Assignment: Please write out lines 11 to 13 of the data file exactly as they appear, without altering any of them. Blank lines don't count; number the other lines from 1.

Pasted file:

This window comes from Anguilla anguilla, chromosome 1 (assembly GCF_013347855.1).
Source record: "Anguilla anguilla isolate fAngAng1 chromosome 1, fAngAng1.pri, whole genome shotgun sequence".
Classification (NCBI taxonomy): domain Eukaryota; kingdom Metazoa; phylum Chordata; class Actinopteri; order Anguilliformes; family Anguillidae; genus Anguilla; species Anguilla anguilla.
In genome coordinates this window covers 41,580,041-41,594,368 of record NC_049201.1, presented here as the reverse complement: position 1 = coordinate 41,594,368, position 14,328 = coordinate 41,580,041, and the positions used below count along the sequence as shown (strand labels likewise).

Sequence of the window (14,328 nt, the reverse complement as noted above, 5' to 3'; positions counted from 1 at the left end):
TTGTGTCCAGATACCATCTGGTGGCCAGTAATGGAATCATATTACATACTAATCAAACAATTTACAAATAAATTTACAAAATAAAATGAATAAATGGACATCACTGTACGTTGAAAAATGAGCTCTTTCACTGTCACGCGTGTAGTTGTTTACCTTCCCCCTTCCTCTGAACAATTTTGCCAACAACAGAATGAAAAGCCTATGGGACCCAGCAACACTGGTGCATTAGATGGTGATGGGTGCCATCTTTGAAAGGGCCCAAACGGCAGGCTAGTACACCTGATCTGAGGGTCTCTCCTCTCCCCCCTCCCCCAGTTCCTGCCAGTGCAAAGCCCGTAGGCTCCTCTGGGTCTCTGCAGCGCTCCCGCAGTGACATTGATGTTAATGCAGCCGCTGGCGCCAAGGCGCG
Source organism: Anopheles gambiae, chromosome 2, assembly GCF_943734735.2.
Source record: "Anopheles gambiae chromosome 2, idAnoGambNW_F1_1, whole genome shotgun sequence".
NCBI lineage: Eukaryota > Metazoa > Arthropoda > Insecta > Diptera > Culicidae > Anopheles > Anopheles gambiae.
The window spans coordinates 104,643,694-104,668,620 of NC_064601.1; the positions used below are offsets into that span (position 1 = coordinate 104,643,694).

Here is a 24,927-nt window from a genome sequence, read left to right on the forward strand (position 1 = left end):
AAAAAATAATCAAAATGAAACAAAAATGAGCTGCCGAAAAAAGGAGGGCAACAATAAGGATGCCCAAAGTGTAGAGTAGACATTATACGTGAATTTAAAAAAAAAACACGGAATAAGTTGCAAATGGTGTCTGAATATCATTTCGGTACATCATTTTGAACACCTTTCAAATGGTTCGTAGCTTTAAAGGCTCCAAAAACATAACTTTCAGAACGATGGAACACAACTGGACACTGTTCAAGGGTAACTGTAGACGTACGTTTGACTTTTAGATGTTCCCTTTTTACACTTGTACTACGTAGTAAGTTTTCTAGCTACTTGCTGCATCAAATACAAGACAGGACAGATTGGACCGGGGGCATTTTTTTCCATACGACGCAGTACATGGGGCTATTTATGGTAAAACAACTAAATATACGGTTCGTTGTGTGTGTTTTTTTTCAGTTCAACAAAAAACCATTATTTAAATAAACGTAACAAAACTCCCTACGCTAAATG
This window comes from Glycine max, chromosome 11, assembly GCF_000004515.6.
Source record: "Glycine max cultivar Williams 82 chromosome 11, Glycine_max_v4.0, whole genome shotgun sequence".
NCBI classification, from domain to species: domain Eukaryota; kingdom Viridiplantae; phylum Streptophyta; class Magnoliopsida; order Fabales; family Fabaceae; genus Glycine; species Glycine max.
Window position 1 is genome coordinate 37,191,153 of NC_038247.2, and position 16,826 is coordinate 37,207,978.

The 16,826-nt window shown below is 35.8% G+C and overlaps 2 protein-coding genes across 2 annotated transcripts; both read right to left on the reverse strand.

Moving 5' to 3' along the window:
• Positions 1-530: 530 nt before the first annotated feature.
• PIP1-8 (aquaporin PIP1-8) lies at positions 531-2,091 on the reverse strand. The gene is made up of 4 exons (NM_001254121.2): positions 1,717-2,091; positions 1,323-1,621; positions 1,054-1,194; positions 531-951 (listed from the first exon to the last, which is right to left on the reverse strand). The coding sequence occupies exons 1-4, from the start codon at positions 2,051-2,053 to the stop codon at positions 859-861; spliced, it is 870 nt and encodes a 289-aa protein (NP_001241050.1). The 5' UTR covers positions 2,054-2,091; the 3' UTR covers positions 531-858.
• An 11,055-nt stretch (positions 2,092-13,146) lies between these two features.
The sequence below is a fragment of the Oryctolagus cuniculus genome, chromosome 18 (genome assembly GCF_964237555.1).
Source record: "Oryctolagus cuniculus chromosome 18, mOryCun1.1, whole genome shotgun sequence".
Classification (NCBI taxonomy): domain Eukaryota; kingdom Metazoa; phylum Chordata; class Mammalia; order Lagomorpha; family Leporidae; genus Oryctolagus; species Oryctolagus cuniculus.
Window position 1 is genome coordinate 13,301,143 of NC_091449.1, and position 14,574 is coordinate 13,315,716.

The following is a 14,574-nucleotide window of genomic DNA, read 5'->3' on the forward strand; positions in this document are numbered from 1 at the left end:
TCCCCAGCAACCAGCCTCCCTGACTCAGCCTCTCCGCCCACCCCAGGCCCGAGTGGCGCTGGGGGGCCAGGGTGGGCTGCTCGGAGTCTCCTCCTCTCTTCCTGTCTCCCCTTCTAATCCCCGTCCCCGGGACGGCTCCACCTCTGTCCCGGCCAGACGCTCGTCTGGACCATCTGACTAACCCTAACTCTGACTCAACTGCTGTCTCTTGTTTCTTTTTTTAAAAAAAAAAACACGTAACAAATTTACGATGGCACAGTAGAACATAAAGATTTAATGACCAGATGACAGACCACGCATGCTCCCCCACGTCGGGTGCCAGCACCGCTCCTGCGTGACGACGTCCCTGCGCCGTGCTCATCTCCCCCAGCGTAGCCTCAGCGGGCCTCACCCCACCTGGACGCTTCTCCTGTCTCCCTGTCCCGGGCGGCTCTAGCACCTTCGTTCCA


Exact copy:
Here is a 24,927-nt window from a genome sequence, read left to right on the forward strand (position 1 = left end):
AAAAAATAATCAAAATGAAACAAAAATGAGCTGCCGAAAAAAGGAGGGCAACAATAAGGATGCCCAAAGTGTAGAGTAGACATTATACGTGAATTTAAAAAAAAAACACGGAATAAGTTGCAAATGGTGTCTGAATATCATTTCGGTACATCATTTTGAACACCTTTCAAATGGTTCGTAGCTTTAAAGGCTCCAAAAACATAACTTTCAGAACGATGGAACACAACTGGACACTGTTCAAGGGTAACTGTAGACGTACGTTTGACTTTTAGATGTTCCCTTTTTACACTTGTACTACGTAGTAAGTTTTCTAGCTACTTGCTGCATCAAATACAAGACAGGACAGATTGGACCGGGGGCATTTTTTTCCATACGACGCAGTACATGGGGCTATTTATGGTAAAACAACTAAATATACGGTTCGTTGTGTGTGTTTTTTTTCAGTTCAACAAAAAACCATTATTTAAATAAACGTAACAAAACTCCCTACGCTAAATG
This window comes from Glycine max, chromosome 11, assembly GCF_000004515.6.